The early results of our camera-trap survey of the Veal Thom Grasslands and Upper Gan Yu River areas of Cambodia’s VNP are in. 11 cameras were deployed, and in under 3 months of filming we recorded 18 species of mammalas well as one large ground bird (Siamese Fireback). Some of the highlights of our mammal captures include: Clouded leopard (Neofelisnebulosa), Asiatic Black Bear (Ursusthibetanus), Malayan Sun Bear (Helarctosmalayanus), Gaur (Bosgaurus), Leopard cat (Prionailurusbengalensis), Fishing cat (Prionailurusviverrinus), Chinese Serow (Capricornismilneedwardsii), and Yellow-throated Marten (Martesflavigula). While in the field we also encountered: elephant footprints, dhole tracks, we heard gibbons singing every morning, observed several species of hornbill, and found Chinese Water Dragon and Reticulated pythons. The fact that our cameras recorded so many mammals in such a short period of time is positive proof of the resiliency of wildlife in Virachey National Park. Our Chinese Serowimage may be the first official record for Northeast Cambodia, and Asiatic Black Bears are rare in Cambodia, so our results show that we are working in a highly productive area of great biodiversity.
During this expedition local guides told us that populations of Javan rhinoceros (Rhinoceros sondaicus)can still be found in the most remote mountains along the Cambodia-Laos border. This is significant because the Javan rhino is thought to be extinct in Mainland Southeast Asia today with the last animal poached for its horn in Vietnam’s Cat Tien National Park (not too far from Virachey) in 2011. We plan to investigate these claims by deploying more cameras in January 2015. Tigers, elephants and leopards will also be special targets for future camera-trap placements.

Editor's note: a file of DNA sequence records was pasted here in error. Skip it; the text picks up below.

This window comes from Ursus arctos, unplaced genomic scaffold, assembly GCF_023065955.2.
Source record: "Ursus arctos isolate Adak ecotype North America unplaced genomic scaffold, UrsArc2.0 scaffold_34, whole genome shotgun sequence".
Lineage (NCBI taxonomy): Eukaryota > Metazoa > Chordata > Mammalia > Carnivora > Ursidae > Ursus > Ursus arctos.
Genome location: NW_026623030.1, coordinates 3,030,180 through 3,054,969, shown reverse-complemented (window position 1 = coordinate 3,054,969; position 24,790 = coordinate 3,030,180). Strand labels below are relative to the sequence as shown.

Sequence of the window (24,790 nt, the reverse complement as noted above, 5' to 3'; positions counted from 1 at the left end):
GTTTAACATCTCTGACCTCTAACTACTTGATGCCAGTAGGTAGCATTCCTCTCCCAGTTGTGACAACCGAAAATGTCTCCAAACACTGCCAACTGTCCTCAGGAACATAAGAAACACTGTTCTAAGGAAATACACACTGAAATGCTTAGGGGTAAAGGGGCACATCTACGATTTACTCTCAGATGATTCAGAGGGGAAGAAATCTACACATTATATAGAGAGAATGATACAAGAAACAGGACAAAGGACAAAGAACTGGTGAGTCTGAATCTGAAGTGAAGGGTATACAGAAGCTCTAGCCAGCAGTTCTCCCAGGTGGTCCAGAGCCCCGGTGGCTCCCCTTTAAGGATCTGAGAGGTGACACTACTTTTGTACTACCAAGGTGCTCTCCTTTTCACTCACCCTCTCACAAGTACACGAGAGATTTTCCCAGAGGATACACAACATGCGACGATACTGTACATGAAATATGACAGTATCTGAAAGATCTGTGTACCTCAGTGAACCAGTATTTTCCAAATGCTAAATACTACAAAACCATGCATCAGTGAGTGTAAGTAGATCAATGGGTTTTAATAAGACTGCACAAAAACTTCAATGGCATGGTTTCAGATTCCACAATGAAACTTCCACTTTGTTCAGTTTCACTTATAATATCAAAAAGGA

Wedged between Laos and Vietnam, Cambodia’s Virachey National Park is a vital link in a huge but rapidly shrinking wilderness area in Mainland Southeast Asia.
According to villagers, tigers, elephants and possibly even rhinoceros make their homes in Virachey, however their existence is not verified and no conservation group or NGO is currently protecting them. In 2008, the World Bank abandoned their conservation and ecotourism programs at Virachey, and since that time the park has received no protection whatsoever. Sections along the Vietnamese border have been sold off to rubber developers, and illegal loggers and poachers penetrate the park with impunity. Upwards of 90% of Virachey has been made available for mining exploration, however according to unofficial reports, there are simply not enough valuable mineral deposits to justify extraction by the company that holds the exploration license.
A temporary moratorium on land concessions is now in place at Virachey, offering a last hope for discovery and conservation in a place where scientific work has never been done. If HabitatID can capture images of this wildlife, it will provide positive proof that the park retains biodiversity that can be preserved, and justify limiting concessions to land already granted. If our cameras can capture the image of tiger, or snap a photo of a rhino, we can change the destiny of the endangered species that may still call Virachey home.
HabitatID plans to place 20 motion-triggered camera traps deep inside Virachey on Haling-Halang Mountain in January 2014, and have a local team extract them 2 months later, before the onset of the rainy season.
Virechay National Park comprises 3,325 square kilometers of tropical forests and grasslands spanning Ratanakiri and Stung Treng provinces in the country’s northeast. It is bordered by an equally-large wilderness to the north on the Laos side of the border called Nam Kohng Provincial Protected Area (NKPPA), a 55,000 hectare jungle in Ratanakiri called the Vuen Sai-Siem Pang Protected Forest. To the east, it connects to Chu Mom Ray National Park in Vietnam.